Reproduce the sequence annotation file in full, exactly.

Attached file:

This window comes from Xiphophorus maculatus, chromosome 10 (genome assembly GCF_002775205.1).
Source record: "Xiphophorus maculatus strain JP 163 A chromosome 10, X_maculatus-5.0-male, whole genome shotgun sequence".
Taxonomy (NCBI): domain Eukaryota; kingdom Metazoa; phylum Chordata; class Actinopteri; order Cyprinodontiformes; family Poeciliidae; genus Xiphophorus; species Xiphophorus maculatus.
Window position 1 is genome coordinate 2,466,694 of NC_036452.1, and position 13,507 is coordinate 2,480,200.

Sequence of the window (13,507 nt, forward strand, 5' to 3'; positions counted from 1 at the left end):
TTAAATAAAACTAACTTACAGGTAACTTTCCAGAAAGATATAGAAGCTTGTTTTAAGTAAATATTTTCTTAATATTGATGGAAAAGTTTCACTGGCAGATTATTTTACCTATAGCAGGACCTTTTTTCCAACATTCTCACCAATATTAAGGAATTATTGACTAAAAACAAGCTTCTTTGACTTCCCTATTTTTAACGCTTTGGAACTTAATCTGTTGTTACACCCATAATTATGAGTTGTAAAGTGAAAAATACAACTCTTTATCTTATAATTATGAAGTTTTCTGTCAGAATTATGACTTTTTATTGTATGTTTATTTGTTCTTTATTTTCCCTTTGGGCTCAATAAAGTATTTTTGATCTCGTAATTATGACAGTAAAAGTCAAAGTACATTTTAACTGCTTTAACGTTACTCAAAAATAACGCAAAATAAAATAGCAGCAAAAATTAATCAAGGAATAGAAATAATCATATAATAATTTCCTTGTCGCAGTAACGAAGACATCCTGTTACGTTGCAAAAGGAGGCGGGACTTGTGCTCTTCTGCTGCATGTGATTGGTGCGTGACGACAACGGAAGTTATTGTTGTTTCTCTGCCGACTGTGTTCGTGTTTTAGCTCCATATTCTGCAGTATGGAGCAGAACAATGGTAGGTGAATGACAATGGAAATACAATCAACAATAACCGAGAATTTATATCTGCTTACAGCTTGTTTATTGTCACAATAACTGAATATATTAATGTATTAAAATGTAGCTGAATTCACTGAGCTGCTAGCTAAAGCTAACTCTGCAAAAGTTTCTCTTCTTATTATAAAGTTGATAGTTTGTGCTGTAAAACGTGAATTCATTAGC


This window comes from Xiphophorus maculatus, chromosome 10 (genome assembly GCF_002775205.1).
Source record: "Xiphophorus maculatus strain JP 163 A chromosome 10, X_maculatus-5.0-male, whole genome shotgun sequence".
Taxonomy (NCBI): domain Eukaryota; kingdom Metazoa; phylum Chordata; class Actinopteri; order Cyprinodontiformes; family Poeciliidae; genus Xiphophorus; species Xiphophorus maculatus.
Window position 1 is genome coordinate 2,466,694 of NC_036452.1, and position 13,507 is coordinate 2,480,200.

Sequence of the window (13,507 nt, forward strand, 5' to 3'; positions counted from 1 at the left end):
TTAAATAAAACTAACTTACAGGTAACTTTCCAGAAAGATATAGAAGCTTGTTTTAAGTAAATATTTTCTTAATATTGATGGAAAAGTTTCACTGGCAGATTATTTTACCTATAGCAGGACCTTTTTTCCAACATTCTCACCAATATTAAGGAATTATTGACTAAAAACAAGCTTCTTTGACTTCCCTATTTTTAACGCTTTGGAACTTAATCTGTTGTTACACCCATAATTATGAGTTGTAAAGTGAAAAATACAACTCTTTATCTTATAATTATGAAGTTTTCTGTCAGAATTATGACTTTTTATTGTATGTTTATTTGTTCTTTATTTTCCCTTTGGGCTCAATAAAGTATTTTTGATCTCGTAATTATGACAGTAAAAGTCAAAGTACATTTTAACTGCTTTAACGTTACTCAAAAATAACGCAAAATAAAATAGCAGCAAAAATTAATCAAGGAATAGAAATAATCATATAATAATTTCCTTGTCGCAGTAACGAAGACATCCTGTTACGTTGCAAAAGGAGGCGGGACTTGTGCTCTTCTGCTGCATGTGATTGGTGCGTGACGACAACGGAAGTTATTGTTGTTTCTCTGCCGACTGTGTTCGTGTTTTAGCTCCATATTCTGCAGTATGGAGCAGAACAATGGTAGGTGAATGACAATGGAAATACAATCAACAATAACCGAGAATTTATATCTGCTTACAGCTTGTTTATTGTCACAATAACTGAATATATTAATGTATTAAAATGTAGCTGAATTCACTGAGCTGCTAGCTAAAGCTAACTCTGCAAAAGTTTCTCTTCTTATTATAAAGTTGATAGTTTGTGCTGTAAAACGTGAATTCATTAGC